To nbn or not to nbn…

dial up

Image: citethisforme

I can remember that real feeling of achievement in the 90s of getting past the quirky and unforgettable ringing tones of the dial up network and actually getting online in the first try. I can remember watching paint dry too as the pages would load one line at a time or I regretted deciding to go to another site and inflicting the same slow load up process on myself. I can also remember days where it worked perfectly fine . The more people who joined the online world, the better the connections became and we reached the hay day of broadband where everything was going so well. Those who have experienced online services in that era will be disrupted and flummoxed with the process we are currently going through of rolling out the fibre connections.

In many ways we are back to the 90s. We don’t have enough people connected, we are still rolling out cables and connections and we are running mixed wires and hardware. Telecommunications people will start gathering data and start noticing what we need in real terms and make adjustments. Until now it has been a best guess I would imagine.

We need to do our homework. We need to be aware of what we need and what suits us. It is called the National Broadband Network and so it is for us to work out as a nation what best suits us and to work towards that.

Some of that is being aware of what plan you need, what access you need , what devices you have and then how you intend to use the service. Some have mobile internet access, others adsl2 and others cable. Some a mix. Some are just going on and off the internet. Some are consuming vast quantities of video and sound streaming. Others are playing about on social networks and then there are those who want to do a bit of this and a bit of that. There are then big , and important uses for medicine, industry , farming, business and so on. We are not all the same and how we use the net is not the same.

You need to look at what you have and what you do with it. How much mobile usage do you need. Do you need significant data as well as talk and text? Do you want to stream videos? Music? Are you using big databases? Are you using a smart TV?Your isp account page will have all that data for you. What do you use in a day? What do you use in a month? How much data do you need for your biggest usage in a month?

Small internet users can probably manage on a mobile plan by using their phone as a hotspot or using a mifi. I am currently running of my mobile phone hotspot. It works well. I need more data than on a mobile plan , though.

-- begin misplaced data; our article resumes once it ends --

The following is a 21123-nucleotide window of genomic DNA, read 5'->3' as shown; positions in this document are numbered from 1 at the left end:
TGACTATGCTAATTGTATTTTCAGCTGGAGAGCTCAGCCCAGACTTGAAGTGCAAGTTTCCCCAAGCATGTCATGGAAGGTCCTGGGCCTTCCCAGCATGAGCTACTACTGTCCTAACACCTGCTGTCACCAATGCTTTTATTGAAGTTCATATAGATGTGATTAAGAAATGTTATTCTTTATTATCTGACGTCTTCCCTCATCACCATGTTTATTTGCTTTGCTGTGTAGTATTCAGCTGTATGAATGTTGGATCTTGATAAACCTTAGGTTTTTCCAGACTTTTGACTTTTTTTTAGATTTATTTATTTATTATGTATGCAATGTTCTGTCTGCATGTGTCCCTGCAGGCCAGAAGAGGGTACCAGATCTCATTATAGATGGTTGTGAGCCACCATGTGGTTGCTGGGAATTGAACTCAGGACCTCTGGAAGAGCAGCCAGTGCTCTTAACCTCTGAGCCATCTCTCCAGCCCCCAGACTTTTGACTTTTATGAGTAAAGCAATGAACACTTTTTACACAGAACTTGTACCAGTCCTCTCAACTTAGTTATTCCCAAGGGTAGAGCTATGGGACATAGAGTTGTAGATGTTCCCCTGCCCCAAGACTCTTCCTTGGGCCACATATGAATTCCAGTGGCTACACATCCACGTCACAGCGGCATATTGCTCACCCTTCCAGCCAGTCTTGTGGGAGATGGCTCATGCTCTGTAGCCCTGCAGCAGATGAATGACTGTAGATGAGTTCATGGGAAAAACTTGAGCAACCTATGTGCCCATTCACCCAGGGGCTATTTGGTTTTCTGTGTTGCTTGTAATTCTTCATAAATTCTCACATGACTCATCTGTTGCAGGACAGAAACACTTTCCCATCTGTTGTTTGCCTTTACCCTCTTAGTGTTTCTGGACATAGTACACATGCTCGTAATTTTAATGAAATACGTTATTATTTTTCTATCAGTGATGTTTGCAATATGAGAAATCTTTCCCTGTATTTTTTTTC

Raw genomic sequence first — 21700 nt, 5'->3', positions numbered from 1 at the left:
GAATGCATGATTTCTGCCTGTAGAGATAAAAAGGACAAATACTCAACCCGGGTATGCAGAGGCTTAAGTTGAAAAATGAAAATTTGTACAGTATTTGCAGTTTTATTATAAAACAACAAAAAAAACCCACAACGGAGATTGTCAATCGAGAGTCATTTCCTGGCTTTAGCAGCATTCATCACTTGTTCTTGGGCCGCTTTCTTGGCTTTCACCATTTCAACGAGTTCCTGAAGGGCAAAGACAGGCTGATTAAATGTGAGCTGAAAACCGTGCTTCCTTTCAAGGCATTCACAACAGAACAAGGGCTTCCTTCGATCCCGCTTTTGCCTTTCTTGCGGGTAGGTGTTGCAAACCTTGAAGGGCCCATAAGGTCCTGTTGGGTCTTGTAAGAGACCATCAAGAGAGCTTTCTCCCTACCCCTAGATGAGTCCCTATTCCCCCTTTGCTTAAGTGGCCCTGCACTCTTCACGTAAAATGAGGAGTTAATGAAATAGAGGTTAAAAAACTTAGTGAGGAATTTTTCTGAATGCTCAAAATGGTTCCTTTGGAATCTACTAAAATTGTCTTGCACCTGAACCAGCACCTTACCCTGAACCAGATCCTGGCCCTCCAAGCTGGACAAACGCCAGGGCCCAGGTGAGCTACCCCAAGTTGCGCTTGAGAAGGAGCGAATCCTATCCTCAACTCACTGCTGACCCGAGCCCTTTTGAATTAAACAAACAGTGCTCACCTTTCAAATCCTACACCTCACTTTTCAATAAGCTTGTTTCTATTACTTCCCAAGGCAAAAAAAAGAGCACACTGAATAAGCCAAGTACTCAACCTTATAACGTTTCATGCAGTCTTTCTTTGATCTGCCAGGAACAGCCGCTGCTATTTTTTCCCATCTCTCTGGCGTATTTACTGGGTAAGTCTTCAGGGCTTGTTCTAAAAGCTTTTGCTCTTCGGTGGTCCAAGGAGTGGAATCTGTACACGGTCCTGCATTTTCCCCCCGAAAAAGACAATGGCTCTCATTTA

Copper wires are going to go. Landline phones are going to go. Have you got security devices for yourself and home connected to your landline? You will need to ensure those devices can move to a fibre network smoothly. Once the nbn is in your area then you have 18 months before the copper wire is disconnected.

You need to have conversations with your isp about the best plan for you. You may not want a bundle with sport and Fetch TV. You may not want movie streaming. You might want a lot of bandwidth and speed for gaming. That’s actually better on a cable network. You won’t need the highest speeds if you are not doing video and audio streaming. I don’t use the net for entertainment and so I don’t need the fastest speed on the best plan. The isps have been coming out with a better range of bundles. We all have different needs and they are starting to work out what we need because they can see our usage and they can talk to us. The feedback loop is alive and well.

For a while it will be a problem. Until they get more fibre connections going then it will be like dial up. If you are on a fibre connection with gamers and video streamers then there will be good and bad connection times. It would affect places where people go for holidays. The locals will start having internet problems as soon as the gamers and streamers arrive on holidays to chew up all the bandwidth.

For a while , until we are connected and we are running the right hardware for what we want to do , there will be issues. We shall keep talking to each other. The data will keep coming in and our telecommunications people will work magic and we’ll be back into sound connections. Until then we have to own the problems and share information.

Look upon it as a continuous improvement learning model where we are all responsible for how quickly and efficiently we can get our high speed services up and running. Our area has had local meetings so information can be shared. That’s a good idea , especially for people with medical issues which require reliable connections. I am looking forward to being connected on Monday and learning all about it. I have sorted out my needs with my isp, I have sound equipment and I like an adventure.

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